24: A Banned Book from Colonial India

By Tarika Khattar

In 1932, Sajjad Zaheer, a law student briefly back in India from his studies at Oxford, met Ahmed Ali, an English lecturer at Lucknow University. Zaheer, who was heavily influenced by developing radical trends in Europe, decided to publish a collection of ten Urdu short stories entitled Angarey (Embers). The stories, five of which were authored by Sajjad Zaheer, two each by Ahmed Ali and Dr Rasheed Jahan, and one by her husband Mahmuduzzafar, created an uproar across India.

The stories addressed radical and taboo themes from prostitution and sexuality to satirizing religion and critiquing practices that the authors felt were dogmatic. Inspired by the writings of James Joyce, D.H. Lawrence and Virginia Woolf, the authors broke with conventional literary norms, not just thematically but also stylistically, with Zaheer’s Nind Nahin Aati (Sleep Doesn’t Come) becoming the first experiment in stream-of-consciousness in Urdu literature.

The book was banned on March 15, 1933 under section 295A of the Indian Penal Code.[1] The public outcry wasn’t restricted to the government alone. The regional press and national newspapers published articles criticizing the contents of the book[2] and some religious groups went as far as demanding punishment for the authors. Ali described these threats: ‘We were lampooned and satirized, condemned editorially and in pamphlets…Our lives were threatened, people even lay in wait with daggers to kill us.’[3] The police destroyed all but five copies (three were kept in the National Archives of India and two were sent to London).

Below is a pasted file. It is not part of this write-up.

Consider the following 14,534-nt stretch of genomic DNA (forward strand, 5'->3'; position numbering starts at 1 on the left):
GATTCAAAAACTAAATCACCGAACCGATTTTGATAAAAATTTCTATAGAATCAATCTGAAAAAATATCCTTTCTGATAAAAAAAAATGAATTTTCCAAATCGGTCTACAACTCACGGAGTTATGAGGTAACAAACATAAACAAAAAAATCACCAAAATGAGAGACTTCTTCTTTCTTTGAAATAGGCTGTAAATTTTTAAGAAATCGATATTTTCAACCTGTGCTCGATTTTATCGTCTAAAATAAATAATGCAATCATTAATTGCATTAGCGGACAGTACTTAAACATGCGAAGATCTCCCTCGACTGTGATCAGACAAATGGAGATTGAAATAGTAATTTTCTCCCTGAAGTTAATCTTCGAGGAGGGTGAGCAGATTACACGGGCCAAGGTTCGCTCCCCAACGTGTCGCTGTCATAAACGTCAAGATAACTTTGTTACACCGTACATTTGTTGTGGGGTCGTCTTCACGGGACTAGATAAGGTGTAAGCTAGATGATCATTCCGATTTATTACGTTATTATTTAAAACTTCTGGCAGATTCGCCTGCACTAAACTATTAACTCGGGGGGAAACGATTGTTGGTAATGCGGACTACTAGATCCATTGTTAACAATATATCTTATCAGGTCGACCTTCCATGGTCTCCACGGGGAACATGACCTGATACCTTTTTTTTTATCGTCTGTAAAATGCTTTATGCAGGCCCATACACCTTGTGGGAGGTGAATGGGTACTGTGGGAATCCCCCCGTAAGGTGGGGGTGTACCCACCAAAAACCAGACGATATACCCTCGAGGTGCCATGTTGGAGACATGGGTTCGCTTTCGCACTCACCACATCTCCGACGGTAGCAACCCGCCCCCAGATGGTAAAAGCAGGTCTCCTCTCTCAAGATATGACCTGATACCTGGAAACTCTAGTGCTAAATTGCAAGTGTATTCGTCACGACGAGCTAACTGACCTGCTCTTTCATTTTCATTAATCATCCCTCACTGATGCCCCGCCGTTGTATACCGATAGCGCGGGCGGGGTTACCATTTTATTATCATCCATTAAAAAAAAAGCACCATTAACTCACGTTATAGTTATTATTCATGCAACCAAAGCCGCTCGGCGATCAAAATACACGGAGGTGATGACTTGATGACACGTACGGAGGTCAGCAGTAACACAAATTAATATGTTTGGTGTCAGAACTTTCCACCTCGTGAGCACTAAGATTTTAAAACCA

[1] Mahmud, Shabana. 1996. “Angare and the Founding of the Progressive Writers.” Modern Asian Studies 30 (2): 447.

[2] The Urdu press denounced Angarey, as can be seen in this extract from an article in Medinah, published on 13 February 1933: We could not find in them anything intellectually modern except immorality, evil character and wickedness. To mock at the creator of the world, ridicule religious beliefs and to make indecent jokes are the main characteristics of this bundle of filth.”

Quoted in Ahmed, Talat. Literature and Politics in the Age of Nationalism: The Progressive Writers’ Movement in South Asia, 1932-56. New York: Routledge, 2009. 449.

[3] Coppola, Carlo. “The Angare Group: The Enfants Terribles of Urdu Literature.” Annual of Urdu Studies 1 (1981): 57.

Image Credit:

Tarika Khattar

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